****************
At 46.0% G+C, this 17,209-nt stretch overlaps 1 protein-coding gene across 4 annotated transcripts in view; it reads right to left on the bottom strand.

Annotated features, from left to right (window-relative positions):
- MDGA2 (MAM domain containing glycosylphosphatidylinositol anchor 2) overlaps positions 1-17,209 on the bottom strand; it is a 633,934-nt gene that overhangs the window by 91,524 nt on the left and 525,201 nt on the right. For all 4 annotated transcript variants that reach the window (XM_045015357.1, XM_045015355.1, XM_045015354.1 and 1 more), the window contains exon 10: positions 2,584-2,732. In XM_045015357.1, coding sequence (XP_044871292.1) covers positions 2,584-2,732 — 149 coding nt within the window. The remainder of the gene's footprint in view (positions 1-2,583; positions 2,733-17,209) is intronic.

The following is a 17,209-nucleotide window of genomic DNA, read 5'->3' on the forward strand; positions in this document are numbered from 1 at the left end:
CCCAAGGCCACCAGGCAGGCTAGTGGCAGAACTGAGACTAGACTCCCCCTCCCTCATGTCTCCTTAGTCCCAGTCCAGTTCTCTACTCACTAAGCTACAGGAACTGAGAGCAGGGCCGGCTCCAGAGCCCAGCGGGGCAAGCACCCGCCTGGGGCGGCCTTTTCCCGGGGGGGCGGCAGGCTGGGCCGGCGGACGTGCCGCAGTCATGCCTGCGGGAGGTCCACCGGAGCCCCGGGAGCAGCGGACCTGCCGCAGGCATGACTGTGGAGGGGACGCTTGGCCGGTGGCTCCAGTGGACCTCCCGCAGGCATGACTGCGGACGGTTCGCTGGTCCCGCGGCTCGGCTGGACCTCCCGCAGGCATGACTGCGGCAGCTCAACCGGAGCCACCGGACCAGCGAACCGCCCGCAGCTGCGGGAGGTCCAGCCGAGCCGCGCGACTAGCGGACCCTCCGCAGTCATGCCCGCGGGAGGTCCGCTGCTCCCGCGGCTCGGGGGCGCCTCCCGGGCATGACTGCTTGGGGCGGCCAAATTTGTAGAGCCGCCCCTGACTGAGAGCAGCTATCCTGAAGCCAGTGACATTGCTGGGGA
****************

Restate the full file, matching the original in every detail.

At 46.0% G+C, this 17,209-nt stretch overlaps 1 protein-coding gene across 4 annotated transcripts in view; it reads right to left on the bottom strand.

Annotated features, from left to right (window-relative positions):
- MDGA2 (MAM domain containing glycosylphosphatidylinositol anchor 2) overlaps positions 1-17,209 on the bottom strand; it is a 633,934-nt gene that overhangs the window by 91,524 nt on the left and 525,201 nt on the right. For all 4 annotated transcript variants that reach the window (XM_045015357.1, XM_045015355.1, XM_045015354.1 and 1 more), the window contains exon 10: positions 2,584-2,732. In XM_045015357.1, coding sequence (XP_044871292.1) covers positions 2,584-2,732 — 149 coding nt within the window. The remainder of the gene's footprint in view (positions 1-2,583; positions 2,733-17,209) is intronic.

The following is a 17,209-nucleotide window of genomic DNA, read 5'->3' on the forward strand; positions in this document are numbered from 1 at the left end:
CCCAAGGCCACCAGGCAGGCTAGTGGCAGAACTGAGACTAGACTCCCCCTCCCTCATGTCTCCTTAGTCCCAGTCCAGTTCTCTACTCACTAAGCTACAGGAACTGAGAGCAGGGCCGGCTCCAGAGCCCAGCGGGGCAAGCACCCGCCTGGGGCGGCCTTTTCCCGGGGGGGCGGCAGGCTGGGCCGGCGGACGTGCCGCAGTCATGCCTGCGGGAGGTCCACCGGAGCCCCGGGAGCAGCGGACCTGCCGCAGGCATGACTGTGGAGGGGACGCTTGGCCGGTGGCTCCAGTGGACCTCCCGCAGGCATGACTGCGGACGGTTCGCTGGTCCCGCGGCTCGGCTGGACCTCCCGCAGGCATGACTGCGGCAGCTCAACCGGAGCCACCGGACCAGCGAACCGCCCGCAGCTGCGGGAGGTCCAGCCGAGCCGCGCGACTAGCGGACCCTCCGCAGTCATGCCCGCGGGAGGTCCGCTGCTCCCGCGGCTCGGGGGCGCCTCCCGGGCATGACTGCTTGGGGCGGCCAAATTTGTAGAGCCGCCCCTGACTGAGAGCAGCTATCCTGAAGCCAGTGACATTGCTGGGGA